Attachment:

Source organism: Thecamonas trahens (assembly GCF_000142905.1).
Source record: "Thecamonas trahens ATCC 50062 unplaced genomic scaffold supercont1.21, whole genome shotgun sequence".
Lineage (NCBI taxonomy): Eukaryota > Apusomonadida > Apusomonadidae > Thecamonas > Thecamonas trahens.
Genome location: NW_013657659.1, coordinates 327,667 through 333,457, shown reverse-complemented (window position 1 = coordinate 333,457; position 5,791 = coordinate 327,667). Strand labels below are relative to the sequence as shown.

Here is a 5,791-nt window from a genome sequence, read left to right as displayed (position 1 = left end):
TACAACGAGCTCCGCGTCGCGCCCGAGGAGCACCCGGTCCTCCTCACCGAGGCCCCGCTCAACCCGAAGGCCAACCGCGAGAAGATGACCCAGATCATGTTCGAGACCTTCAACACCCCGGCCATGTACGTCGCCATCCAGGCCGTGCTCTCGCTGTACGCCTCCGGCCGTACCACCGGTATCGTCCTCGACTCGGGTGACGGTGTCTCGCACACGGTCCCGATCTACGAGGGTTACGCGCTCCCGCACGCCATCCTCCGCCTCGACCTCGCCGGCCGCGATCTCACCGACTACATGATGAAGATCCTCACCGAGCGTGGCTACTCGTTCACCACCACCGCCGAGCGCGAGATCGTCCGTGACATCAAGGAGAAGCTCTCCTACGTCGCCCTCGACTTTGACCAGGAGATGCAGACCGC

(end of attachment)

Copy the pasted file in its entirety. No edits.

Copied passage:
Source organism: Thecamonas trahens (assembly GCF_000142905.1).
Source record: "Thecamonas trahens ATCC 50062 unplaced genomic scaffold supercont1.21, whole genome shotgun sequence".
Lineage (NCBI taxonomy): Eukaryota > Apusomonadida > Apusomonadidae > Thecamonas > Thecamonas trahens.
Genome location: NW_013657659.1, coordinates 327,667 through 333,457, shown reverse-complemented (window position 1 = coordinate 333,457; position 5,791 = coordinate 327,667). Strand labels below are relative to the sequence as shown.

Here is a 5,791-nt window from a genome sequence, read left to right as displayed (position 1 = left end):
TACAACGAGCTCCGCGTCGCGCCCGAGGAGCACCCGGTCCTCCTCACCGAGGCCCCGCTCAACCCGAAGGCCAACCGCGAGAAGATGACCCAGATCATGTTCGAGACCTTCAACACCCCGGCCATGTACGTCGCCATCCAGGCCGTGCTCTCGCTGTACGCCTCCGGCCGTACCACCGGTATCGTCCTCGACTCGGGTGACGGTGTCTCGCACACGGTCCCGATCTACGAGGGTTACGCGCTCCCGCACGCCATCCTCCGCCTCGACCTCGCCGGCCGCGATCTCACCGACTACATGATGAAGATCCTCACCGAGCGTGGCTACTCGTTCACCACCACCGCCGAGCGCGAGATCGTCCGTGACATCAAGGAGAAGCTCTCCTACGTCGCCCTCGACTTTGACCAGGAGATGCAGACCGC